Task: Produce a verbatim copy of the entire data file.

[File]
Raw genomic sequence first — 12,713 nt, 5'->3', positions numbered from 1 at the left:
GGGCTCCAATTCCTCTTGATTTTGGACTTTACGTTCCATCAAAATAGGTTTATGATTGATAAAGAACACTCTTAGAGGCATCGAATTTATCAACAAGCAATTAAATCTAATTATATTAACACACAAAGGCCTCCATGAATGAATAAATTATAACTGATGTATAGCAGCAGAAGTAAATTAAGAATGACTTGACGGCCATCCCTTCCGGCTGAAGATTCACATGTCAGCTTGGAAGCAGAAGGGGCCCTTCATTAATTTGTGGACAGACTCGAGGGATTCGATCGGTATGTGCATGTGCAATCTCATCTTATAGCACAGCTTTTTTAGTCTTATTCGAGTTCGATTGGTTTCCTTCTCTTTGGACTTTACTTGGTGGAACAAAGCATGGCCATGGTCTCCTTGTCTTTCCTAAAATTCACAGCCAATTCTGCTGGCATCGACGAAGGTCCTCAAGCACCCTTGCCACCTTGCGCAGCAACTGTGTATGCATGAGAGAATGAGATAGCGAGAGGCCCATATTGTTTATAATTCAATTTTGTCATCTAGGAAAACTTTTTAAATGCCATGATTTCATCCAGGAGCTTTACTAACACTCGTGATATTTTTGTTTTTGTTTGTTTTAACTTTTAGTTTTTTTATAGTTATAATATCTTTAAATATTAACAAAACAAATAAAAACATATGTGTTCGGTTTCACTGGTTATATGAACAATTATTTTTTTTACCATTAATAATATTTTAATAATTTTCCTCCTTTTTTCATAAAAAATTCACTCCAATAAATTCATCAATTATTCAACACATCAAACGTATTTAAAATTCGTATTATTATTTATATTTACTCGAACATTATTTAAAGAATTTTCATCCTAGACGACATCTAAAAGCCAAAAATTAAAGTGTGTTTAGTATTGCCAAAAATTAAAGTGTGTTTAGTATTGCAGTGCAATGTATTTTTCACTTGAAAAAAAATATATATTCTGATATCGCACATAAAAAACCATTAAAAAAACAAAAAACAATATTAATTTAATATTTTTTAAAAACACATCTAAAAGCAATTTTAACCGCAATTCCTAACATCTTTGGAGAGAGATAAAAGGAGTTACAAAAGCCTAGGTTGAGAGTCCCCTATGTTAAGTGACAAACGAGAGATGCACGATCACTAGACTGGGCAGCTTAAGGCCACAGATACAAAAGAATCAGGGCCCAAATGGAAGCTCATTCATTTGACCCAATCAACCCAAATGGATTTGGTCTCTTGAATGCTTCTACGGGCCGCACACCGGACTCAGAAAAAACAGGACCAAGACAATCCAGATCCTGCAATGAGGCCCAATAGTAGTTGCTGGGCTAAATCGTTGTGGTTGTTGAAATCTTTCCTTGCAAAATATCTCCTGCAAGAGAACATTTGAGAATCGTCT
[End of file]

Raw genomic sequence first — 12,713 nt, 5'->3', positions numbered from 1 at the left:
GGGCTCCAATTCCTCTTGATTTTGGACTTTACGTTCCATCAAAATAGGTTTATGATTGATAAAGAACACTCTTAGAGGCATCGAATTTATCAACAAGCAATTAAATCTAATTATATTAACACACAAAGGCCTCCATGAATGAATAAATTATAACTGATGTATAGCAGCAGAAGTAAATTAAGAATGACTTGACGGCCATCCCTTCCGGCTGAAGATTCACATGTCAGCTTGGAAGCAGAAGGGGCCCTTCATTAATTTGTGGACAGACTCGAGGGATTCGATCGGTATGTGCATGTGCAATCTCATCTTATAGCACAGCTTTTTTAGTCTTATTCGAGTTCGATTGGTTTCCTTCTCTTTGGACTTTACTTGGTGGAACAAAGCATGGCCATGGTCTCCTTGTCTTTCCTAAAATTCACAGCCAATTCTGCTGGCATCGACGAAGGTCCTCAAGCACCCTTGCCACCTTGCGCAGCAACTGTGTATGCATGAGAGAATGAGATAGCGAGAGGCCCATATTGTTTATAATTCAATTTTGTCATCTAGGAAAACTTTTTAAATGCCATGATTTCATCCAGGAGCTTTACTAACACTCGTGATATTTTTGTTTTTGTTTGTTTTAACTTTTAGTTTTTTTATAGTTATAATATCTTTAAATATTAACAAAACAAATAAAAACATATGTGTTCGGTTTCACTGGTTATATGAACAATTATTTTTTTTACCATTAATAATATTTTAATAATTTTCCTCCTTTTTTCATAAAAAATTCACTCCAATAAATTCATCAATTATTCAACACATCAAACGTATTTAAAATTCGTATTATTATTTATATTTACTCGAACATTATTTAAAGAATTTTCATCCTAGACGACATCTAAAAGCCAAAAATTAAAGTGTGTTTAGTATTGCCAAAAATTAAAGTGTGTTTAGTATTGCAGTGCAATGTATTTTTCACTTGAAAAAAAATATATATTCTGATATCGCACATAAAAAACCATTAAAAAAACAAAAAACAATATTAATTTAATATTTTTTAAAAACACATCTAAAAGCAATTTTAACCGCAATTCCTAACATCTTTGGAGAGAGATAAAAGGAGTTACAAAAGCCTAGGTTGAGAGTCCCCTATGTTAAGTGACAAACGAGAGATGCACGATCACTAGACTGGGCAGCTTAAGGCCACAGATACAAAAGAATCAGGGCCCAAATGGAAGCTCATTCATTTGACCCAATCAACCCAAATGGATTTGGTCTCTTGAATGCTTCTACGGGCCGCACACCGGACTCAGAAAAAACAGGACCAAGACAATCCAGATCCTGCAATGAGGCCCAATAGTAGTTGCTGGGCTAAATCGTTGTGGTTGTTGAAATCTTTCCTTGCAAAATATCTCCTGCAAGAGAACATTTGAGAATCGTCT